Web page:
Stone interprets writing/speaking without power as speech which ‘does not attempt to master the traumatic event; does not attempt to make that which is aporetic – intrinsically full of doubt – into something that can be fully known or understood’ (2004, p. 23). Writing without power is writing which respects the alterity of both the writer and the experience while ‘narrative mastery’ seeks to destroy it through codification, delimitation, and explanation. These actions may give the author (and the reader) a sense of momentary security and power over the experience through making it known, but through the narrative reshaping the experience is changed and may no longer be recognisable.
While the author argues that Depression Quest does fall into ‘narrative mastery’, the observation is an important one. We have to break structures and systems to communicate certain mental states and emotions. Indeed, certain structures and systems can only communicate certain mental states and emotions. In the next section I look at more ways systems can influence emotions.
Choice and emotion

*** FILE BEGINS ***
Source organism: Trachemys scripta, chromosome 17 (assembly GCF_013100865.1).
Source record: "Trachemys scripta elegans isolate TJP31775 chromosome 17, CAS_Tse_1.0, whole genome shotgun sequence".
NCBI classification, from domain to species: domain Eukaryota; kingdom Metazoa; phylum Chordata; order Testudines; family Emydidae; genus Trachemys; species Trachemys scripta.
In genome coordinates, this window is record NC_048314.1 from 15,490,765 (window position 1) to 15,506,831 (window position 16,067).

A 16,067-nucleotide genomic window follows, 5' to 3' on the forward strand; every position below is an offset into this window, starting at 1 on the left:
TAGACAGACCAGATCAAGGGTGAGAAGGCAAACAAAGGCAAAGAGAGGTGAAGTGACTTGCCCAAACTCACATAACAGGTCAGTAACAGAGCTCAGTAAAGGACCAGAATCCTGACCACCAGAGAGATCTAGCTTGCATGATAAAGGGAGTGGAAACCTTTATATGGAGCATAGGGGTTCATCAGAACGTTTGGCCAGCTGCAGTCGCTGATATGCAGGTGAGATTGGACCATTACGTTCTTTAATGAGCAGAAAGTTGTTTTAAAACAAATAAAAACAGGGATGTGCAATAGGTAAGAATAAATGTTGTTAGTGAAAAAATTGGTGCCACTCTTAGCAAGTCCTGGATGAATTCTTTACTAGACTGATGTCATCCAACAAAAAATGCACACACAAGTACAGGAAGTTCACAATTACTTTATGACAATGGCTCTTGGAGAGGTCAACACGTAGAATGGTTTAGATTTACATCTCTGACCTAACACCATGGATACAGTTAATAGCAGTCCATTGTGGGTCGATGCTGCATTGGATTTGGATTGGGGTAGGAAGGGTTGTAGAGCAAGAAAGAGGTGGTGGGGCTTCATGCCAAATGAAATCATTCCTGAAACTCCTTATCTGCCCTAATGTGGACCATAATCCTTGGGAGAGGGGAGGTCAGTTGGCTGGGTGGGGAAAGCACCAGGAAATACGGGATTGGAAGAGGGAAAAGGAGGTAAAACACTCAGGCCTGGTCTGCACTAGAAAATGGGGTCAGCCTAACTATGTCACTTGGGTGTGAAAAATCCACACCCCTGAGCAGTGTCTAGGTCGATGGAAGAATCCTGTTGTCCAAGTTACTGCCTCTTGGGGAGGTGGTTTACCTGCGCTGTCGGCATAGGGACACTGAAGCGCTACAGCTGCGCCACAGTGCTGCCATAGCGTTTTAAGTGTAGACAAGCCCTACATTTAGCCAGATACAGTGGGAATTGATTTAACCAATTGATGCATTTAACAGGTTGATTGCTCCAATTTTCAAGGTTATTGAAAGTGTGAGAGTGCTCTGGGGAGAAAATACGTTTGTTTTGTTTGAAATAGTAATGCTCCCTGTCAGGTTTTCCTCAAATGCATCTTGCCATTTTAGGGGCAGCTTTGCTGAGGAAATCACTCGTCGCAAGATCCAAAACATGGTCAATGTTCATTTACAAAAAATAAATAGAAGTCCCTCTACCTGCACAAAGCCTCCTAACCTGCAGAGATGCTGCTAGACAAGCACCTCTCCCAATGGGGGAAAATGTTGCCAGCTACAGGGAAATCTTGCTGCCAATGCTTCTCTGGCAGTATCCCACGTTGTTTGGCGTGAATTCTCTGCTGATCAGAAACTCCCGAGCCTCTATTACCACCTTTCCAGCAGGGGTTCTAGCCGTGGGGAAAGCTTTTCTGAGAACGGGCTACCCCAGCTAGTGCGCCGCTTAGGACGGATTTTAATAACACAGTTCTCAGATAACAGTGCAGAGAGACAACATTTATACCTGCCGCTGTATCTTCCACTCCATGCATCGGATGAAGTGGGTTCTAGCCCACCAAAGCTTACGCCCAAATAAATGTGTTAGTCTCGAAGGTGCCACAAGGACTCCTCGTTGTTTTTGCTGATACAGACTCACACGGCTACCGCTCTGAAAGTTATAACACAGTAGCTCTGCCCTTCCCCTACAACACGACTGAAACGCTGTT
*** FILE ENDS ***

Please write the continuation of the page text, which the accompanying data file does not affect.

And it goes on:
Another way I experience emotion is through the nature of the choices I’m given. Many years ago, game design veteran Chris Crawford said that choices should be evenly weighted – there should be ‘a large set of dramatically significant, closely balanced choices for the player’ (Crawford). There shouldn’t be one option that is right or better than the others. The game One Choice by Awkward Silence Games displays this edict well. In One Choice, you’re a scientist who, along with your team, has accidentally created a pathogen that is killing all living cells on Earth. The game takes place in the last six days on Earth. You make choices about how to spend these last few days: spend time with your family, work on a cure, or go nuts? I kept being offered these options, and it wasn’t cut and dry for me. I would make a decision, and then I would feel guilty or think that another option was better for me and try again. Either way, whatever I did, someone lost with every decision I made, and I didn’t get any second chances.